Vegan Unplugged: A Pantry Cuisine Cookbook and Survival Guide* by Jon Roberson with recipes by Robin Robertson has arrived just in time for hurricane, storm, and flood season, when so many people lose power. It’s a practical guide to stocking the pantry for emergencies and continuing to eat well when access to the usual fresh foods is limited.
But Vegan Unplugged goes far beyond what to do during power outages; it’s great for road trips, hotel stays, boating, camping, and for simple dorm-room meals. There are tips on alternative methods of cooking, like camping stoves and gas grills; a 5-day basic survival kit, and much more. The pantry guide is an excellent resource for the everyday veg kitchen, not just for when the lights go out.
Here are a couple of simple examples of what you can make with what’s in the pantry.
AMAZING TECHNICOLOR CHICKPEA SALAD
When you need something to make you smile, try this salad. A combination of chickpeas, beets, and pineapple, it delivers good nutrition while lighting up your taste buds. The vibrant pink color may make you reach for your sunglasses.
- 1 (8-ounce) can sliced beets, drained
- 1 (15.5-ounce) can chickpeas, drained
- 1 (8-ounce) can chunk pineapple, drained with juice reserved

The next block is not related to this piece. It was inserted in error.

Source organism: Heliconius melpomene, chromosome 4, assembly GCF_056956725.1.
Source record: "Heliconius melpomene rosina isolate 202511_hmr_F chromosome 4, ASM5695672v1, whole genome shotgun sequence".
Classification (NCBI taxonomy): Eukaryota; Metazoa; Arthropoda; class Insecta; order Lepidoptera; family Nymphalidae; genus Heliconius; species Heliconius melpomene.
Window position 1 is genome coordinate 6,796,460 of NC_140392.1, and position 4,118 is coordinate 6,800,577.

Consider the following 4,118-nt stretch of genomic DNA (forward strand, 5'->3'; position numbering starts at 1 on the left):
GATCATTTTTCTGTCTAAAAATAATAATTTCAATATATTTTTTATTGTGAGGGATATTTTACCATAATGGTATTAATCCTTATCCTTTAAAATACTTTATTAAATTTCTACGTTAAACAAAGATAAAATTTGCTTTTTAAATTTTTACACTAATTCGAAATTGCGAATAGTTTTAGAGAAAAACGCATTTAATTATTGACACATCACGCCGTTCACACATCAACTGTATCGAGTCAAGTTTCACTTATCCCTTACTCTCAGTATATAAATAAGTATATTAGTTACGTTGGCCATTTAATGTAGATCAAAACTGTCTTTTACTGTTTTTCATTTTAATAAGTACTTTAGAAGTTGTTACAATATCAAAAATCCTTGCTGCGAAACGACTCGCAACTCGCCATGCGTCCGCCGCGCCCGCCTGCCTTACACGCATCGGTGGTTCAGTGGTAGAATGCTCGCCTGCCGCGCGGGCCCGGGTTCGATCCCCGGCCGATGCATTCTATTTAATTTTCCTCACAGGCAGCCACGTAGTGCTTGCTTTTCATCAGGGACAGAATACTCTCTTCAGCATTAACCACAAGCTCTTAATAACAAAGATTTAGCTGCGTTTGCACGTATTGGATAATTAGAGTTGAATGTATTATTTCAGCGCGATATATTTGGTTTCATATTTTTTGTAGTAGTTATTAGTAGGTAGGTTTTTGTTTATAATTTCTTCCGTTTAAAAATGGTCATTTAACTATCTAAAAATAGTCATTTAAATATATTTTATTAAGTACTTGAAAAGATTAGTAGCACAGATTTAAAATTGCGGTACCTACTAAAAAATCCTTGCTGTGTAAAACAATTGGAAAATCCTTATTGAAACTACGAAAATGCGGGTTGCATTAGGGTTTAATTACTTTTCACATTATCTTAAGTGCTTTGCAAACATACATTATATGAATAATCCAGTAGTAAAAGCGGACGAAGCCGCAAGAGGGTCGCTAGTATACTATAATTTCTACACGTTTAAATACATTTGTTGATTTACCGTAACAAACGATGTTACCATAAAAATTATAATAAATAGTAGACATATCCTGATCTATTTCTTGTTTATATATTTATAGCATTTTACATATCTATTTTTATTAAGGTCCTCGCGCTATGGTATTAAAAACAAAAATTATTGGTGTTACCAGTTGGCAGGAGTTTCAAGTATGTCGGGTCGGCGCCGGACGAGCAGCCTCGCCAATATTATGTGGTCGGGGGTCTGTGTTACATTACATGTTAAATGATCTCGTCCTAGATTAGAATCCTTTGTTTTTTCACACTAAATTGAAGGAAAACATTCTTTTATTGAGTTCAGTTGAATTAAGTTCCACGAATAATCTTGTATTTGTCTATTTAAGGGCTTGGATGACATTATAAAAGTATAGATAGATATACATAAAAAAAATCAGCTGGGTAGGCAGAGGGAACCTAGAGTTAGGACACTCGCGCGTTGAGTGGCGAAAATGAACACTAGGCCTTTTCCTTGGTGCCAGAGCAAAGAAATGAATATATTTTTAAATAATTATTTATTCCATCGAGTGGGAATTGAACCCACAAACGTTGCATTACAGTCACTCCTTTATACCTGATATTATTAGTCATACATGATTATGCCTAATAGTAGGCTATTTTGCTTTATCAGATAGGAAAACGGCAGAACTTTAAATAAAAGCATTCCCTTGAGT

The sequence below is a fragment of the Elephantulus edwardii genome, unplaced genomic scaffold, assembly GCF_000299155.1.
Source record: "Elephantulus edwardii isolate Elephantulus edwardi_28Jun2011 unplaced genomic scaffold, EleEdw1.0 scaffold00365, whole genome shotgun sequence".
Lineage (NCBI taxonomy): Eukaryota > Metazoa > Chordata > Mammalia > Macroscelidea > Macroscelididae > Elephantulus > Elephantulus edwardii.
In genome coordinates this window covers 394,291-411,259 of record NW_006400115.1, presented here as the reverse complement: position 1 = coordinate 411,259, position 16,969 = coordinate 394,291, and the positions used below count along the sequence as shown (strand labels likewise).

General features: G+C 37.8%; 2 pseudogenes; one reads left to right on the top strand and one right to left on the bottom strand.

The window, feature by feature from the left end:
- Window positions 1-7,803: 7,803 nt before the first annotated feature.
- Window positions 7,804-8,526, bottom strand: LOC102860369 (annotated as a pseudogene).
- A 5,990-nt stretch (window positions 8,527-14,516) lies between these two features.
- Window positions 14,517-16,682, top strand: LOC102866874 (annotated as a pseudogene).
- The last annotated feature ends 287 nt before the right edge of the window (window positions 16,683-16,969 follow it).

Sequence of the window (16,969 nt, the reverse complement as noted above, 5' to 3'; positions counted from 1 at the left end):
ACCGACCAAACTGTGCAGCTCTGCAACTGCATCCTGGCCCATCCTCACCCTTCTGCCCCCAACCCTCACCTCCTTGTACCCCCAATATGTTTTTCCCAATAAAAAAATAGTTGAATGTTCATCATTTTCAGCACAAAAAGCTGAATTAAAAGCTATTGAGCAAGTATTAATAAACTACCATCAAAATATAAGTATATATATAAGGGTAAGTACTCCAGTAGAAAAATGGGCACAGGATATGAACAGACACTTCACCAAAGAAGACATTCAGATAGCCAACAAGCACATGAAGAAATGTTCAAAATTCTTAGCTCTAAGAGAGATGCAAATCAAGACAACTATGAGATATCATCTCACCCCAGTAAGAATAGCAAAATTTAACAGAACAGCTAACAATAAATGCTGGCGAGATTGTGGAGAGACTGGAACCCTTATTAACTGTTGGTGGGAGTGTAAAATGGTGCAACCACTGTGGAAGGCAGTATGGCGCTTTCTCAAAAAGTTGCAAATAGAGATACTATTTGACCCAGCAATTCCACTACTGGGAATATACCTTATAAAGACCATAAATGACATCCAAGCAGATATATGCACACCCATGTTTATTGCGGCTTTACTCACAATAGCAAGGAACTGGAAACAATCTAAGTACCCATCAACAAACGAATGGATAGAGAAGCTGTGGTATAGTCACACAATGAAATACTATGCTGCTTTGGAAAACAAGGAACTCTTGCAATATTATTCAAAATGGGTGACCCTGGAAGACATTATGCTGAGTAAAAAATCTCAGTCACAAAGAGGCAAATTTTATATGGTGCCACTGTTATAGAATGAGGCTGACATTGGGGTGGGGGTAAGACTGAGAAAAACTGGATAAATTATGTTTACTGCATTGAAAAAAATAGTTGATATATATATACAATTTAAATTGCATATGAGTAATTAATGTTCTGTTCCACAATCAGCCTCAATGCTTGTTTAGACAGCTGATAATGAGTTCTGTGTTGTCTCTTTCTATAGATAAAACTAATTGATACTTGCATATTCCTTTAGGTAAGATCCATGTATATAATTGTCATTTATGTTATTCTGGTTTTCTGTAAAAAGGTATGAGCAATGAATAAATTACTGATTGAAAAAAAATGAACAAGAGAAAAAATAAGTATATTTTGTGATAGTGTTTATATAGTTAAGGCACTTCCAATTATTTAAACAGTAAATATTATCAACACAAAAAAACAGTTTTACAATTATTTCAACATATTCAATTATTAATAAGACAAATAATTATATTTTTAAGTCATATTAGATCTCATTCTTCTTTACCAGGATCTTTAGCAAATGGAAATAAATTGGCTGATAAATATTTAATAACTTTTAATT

- 1 tablespoon olive oil
- 1 tablespoon lemon juice
- ¼ teaspoon sugar
- Salt and black pepper
Cut the beets into ¼-inch dice and transfer to a medium bowl. Add the chickpeas and pineapple chunks.
Drizzle on about ⅓ cup of the reserved pineapple juice, the oil, lemon juice, and sugar. Season with salt and pepper, and mix well.
SKILLET PEACH CRUMBLE
Similar to a fruit crisp, this dessert is made in a skillet on a stovetop instead of in the oven. The basis of the crumble topping is healthful, toothsome oats. Yum. It’s also great made with apple or blueberry pie filling and can be a go-to dessert even when you're plugged in but don’t feel like heating up the oven.
A note from Nava: This one is an example of a recipe that assumes you have some source of stovetop cooking, like a camping stove or gas range, but no refrigeration; so it’s made entirely of pantry staples.
- ⅔ cup old-fashioned or quick-cooking oats
- ¼ cup light brown sugar or a natural sweetener
- 1 tablespoon peanut butter
- 1 tablespoon olive oil
- 1 teaspoon ground cinnamon
- ⅛ teaspoon salt
- 1 (28-ounce) can sliced peaches, drained
In a medium bowl, combine the oats,sugar, peanut butter, oil, cinnamon, and salt. Mix well and cook in a 10-inch skillet over medium heat until toasted, stirring frequently to avoid burning, about 5 minutes. Scrape topping mixture back into the bowl.
In the same skillet, spread the peach slices in the same direction in concentric rows. Sprinkle the reserved topping on top of the fruit. Cover and cook over low heat until hot, about 10 minutes.
Recipes from Vegan Unplugged* by Jon Robertson and Robin Robertson, ©2010, Vegan Heritage Press
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